VERMONT HISTORICAL SOCIETY
LETTER WRITTEN BY
MARY STILES PAUL1
North American Phalanx, N.J.2
Sunday morn May 7th 1854
I feel that you must be anxious to hear from me, and so will write a
few lines that you
may know that I am here safe and well.
I left, or we left Lowell the day I wrote you from there. We had a very
to New York, arrived there about eight-o'clock Thursday morning. Carrie
& I were too
tired to go about the city much so we did not see many of the "Lions."
We left N.Y. for
this place at three o'clock Thursday afternoon, instead of staying
over night in N.Y. as we
intended when we left Lowell and it was well that we did for there
has not been a day
since when it would have been pleasant or even comfortable
on the water. . .I thought
Redbank sure enough for the earth when wet is as red
as any brick I ever saw. It is mostly
sand. It forms a very pretty contrast with the bright green grass above.
By the way it is
spring here, peach trees are out of blossom, cherry & apple trees
are in full glory. As far
as I can see from the window, at which I am writing, nothing but immense
peach, cherry & apple trees present themselves to view. I never
saw orchards before, but I
have got a long way from my story. I'll go back. Well we arrived here
a good deal wet &
were kindly received, had been expected for a long time they told us.
The first thing
attended to was getting off our wet things and getting some supper....
We have been very
busy all the week putting things to rights. Have not done much work
beside our own. I
have worked about two hours each day for the Phalanx, three quarters
in sweeping, one
and a quarter in the dining hall, clearing & laying the tables.
Tomorrow I am going to
1Mary Stiles Paul b: 26 Jan 1830, Hanover,
NH d: 12 Dec 1899,
Cambridge, MA; parents:
Bela Paul b: Taunton, MA and Mary
Briggs b: Keene, NH;
married in Lowell 1857: Isaac Guild b:
19 Jun 1831, NH; Isaac
Guild 1860: marble works, Lynn, MA;
children: Irving Tracy
Guild and Sidney Paul Guild.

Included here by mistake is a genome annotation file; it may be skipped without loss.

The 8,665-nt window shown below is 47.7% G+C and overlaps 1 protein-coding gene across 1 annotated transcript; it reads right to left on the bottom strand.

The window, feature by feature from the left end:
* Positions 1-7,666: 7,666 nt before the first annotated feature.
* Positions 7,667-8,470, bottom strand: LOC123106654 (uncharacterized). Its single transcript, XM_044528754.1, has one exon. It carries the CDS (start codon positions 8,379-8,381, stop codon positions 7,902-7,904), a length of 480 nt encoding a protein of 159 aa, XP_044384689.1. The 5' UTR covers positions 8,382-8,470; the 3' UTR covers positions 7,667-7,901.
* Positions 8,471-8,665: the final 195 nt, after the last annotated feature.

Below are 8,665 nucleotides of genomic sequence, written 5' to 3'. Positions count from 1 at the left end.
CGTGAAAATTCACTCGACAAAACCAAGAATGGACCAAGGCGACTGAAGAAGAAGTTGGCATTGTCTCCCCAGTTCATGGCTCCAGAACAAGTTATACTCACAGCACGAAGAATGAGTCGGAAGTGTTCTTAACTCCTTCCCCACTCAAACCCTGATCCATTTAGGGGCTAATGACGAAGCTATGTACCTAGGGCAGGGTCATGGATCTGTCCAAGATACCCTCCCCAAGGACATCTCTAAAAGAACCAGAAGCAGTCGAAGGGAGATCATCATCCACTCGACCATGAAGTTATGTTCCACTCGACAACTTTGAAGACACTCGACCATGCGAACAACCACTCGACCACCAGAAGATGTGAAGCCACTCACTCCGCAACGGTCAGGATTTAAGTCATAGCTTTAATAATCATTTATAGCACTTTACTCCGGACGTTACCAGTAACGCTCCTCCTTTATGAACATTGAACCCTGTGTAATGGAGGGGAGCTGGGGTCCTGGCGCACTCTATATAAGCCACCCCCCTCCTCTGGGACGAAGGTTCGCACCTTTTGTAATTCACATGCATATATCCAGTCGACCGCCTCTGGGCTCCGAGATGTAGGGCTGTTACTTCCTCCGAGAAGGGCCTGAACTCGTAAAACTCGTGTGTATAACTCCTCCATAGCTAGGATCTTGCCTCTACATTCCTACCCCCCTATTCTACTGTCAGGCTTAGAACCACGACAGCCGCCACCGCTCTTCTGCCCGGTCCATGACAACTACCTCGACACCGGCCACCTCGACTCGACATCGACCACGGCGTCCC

Twenty-five of her
letters, covering the years 1845-1862 have
survived. She began
working as a domestic in Bridgewater, Vermont.
1845-1848 worked in
Lowell textile mills. 1848 joined her father in
Claremont, New Hampshire.
1850 returned to Vermont for a short spell.
Then she joined Lowell
companions at an agricultural utopian community
in Redbank, New Jersey
for a year. Following her brief tenure at the
collective, she once
again returned to New Hampshire.
2The Phalanx was founded in 1843
on the theories of Charles Fourier.
that members should work for the community at a variety
of tasks for a portion
of the day and then have time to devote to intellectual,
artistic or recreational
pursuits. Women were to be freed from the continual
drudgery of housework.
Paul's residence at the Phalanx was brief, for the
community was forced
to disband later in 1854 when a fire destroyed its
begin sewing which will add three hours each day to my work. On ironing
days I shall
iron one, two or three hours just as I like. I must prepare to go to
my dinner now. We
have one hour, from 12 to 1, for dinner, breakfast from 5 to 7, tea
from 6 1/2 to 7 1/2 .
After dinner from one till quarter past two I do my work in the dining
hall. Three o'clock,
I have come back to finish my letter. I cannot tell you anything definite
matters and things because I don't know about them myself. I shall
write you again as
soon as I can & then I will tell you more about ways here. The
place is very pleasant and
the people are remarkably kind. Upon the whole I think that I may like
very well after I
get used to the strange ways. That which seems oddest is the manner
in which the meals
are conducted. . .I wish that you could be here. I think you might
find enough at your
work to keep busy as many hours in a day as you would want to work.
There are a few
here who work at one kind of business all the time but it is from choice.
My work in the
sewing room is to make a certain part of a stock (gentleman's stock).
They make a great
many of them here.... I shall be anxious until I hear from you.
Mary S. Paul